We all probably knew the sentiment of the American left for just not getting the entire Tea Party movement concept, but this statement ought to cement that notion.
On the July 18 broadcast of "The McLaughlin Group," host John McLaughlin asked his panelists what the long-term implications of national debt could be for the United States.
"Is America in danger of the current debt crisis becoming a sovereign debt crisis as Mort [Zuckerman] mentioned, like the one that is now hitting Greece, yes or no?" McLaughlin asked.
MSNBC political analyst Pat Buchanan warned it was more "imminent" than many people have forecast. He cited British historian and Harvard professor Niall Ferguson, who has declared the country to be on the brink of a Greek-like collapse.
"Not only yes, but it's a lot sooner than the 10 years Mort is talking about," Buchanan said. "Niall Ferguson is talking about two years. It could be imminent. The Greek thing hit - bam."
However, Newsweek's Eleanor Clift - a proponent of many of the spending policies the Obama administration has put in place, said this wasn't a danger. Why? The ability of the government to monetize debt.
"No - because we can print money and Greece can't," Clift declared. "And the Bush tax cuts are for the people at the upper-end of the income scale - not the middle class."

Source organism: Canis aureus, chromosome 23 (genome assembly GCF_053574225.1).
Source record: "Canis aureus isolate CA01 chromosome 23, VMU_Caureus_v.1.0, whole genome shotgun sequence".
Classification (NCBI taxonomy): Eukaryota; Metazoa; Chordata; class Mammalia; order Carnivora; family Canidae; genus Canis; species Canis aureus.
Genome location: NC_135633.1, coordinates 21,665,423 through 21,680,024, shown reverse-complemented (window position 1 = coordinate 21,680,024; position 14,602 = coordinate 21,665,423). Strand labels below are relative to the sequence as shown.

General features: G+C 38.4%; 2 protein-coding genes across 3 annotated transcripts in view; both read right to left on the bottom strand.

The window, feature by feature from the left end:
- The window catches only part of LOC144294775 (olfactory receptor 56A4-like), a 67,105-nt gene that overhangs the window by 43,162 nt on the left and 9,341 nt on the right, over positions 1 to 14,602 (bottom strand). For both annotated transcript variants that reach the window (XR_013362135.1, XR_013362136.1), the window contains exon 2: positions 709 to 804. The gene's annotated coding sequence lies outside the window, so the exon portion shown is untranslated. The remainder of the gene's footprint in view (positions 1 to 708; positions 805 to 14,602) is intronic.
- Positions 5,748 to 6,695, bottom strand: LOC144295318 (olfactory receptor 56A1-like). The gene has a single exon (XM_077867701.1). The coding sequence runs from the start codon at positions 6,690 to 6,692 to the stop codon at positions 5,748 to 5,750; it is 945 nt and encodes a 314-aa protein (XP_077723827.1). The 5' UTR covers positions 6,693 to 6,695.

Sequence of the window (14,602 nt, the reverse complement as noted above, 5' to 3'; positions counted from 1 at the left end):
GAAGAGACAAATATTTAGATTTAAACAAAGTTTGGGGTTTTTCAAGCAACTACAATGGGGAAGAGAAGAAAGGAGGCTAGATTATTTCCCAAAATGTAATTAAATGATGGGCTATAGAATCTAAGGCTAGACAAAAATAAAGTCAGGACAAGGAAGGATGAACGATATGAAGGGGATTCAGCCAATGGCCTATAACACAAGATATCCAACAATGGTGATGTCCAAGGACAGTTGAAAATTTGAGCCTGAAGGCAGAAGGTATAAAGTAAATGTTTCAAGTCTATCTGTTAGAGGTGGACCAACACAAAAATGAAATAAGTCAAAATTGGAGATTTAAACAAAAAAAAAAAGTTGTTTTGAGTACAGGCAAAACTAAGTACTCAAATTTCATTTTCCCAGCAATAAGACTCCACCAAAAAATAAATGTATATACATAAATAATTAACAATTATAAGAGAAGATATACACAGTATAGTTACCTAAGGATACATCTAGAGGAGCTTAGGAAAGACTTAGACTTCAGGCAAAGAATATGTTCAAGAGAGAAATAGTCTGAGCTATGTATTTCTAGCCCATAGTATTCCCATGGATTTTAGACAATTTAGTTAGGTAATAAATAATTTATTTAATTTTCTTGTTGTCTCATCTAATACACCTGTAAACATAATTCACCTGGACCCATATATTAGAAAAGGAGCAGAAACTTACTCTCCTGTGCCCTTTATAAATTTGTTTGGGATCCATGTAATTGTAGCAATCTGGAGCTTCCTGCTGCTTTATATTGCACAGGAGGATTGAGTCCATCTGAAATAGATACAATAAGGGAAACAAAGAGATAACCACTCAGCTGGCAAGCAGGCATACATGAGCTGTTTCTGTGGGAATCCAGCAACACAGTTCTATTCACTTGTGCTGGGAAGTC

But U.S. News & World Report editor and real-estate tycoon Mort Zuckerman didn't look at the fiscal implications. Instead, he alluded to the political implications.
"There's one thing that's going on in this country that is close to your point," Zuckerman said. "A lot of people have found they have mortgages that exceed the value of their homes, and credit card lines that they can't pay. They suddenly realize that debt is really important. It hasn't been an issue for a long time. Now everybody knows it is a serious issue. And it is going to be an issue that will have much more political traction, in fact because everybody knows. We are way over."
Buchanan noted the Tea Party phenomenon, which seems to be driven by the concern of government spending.
"It's what's driving the Tea Parties - deficits," Buchanan said.
But McLaughlin's conclusion wasn't as doom-and-gloom as Buchanan's, but unlike Clift he didn't dismiss the significance.
"The answer is not Greece, but very serious," McLaughlin said.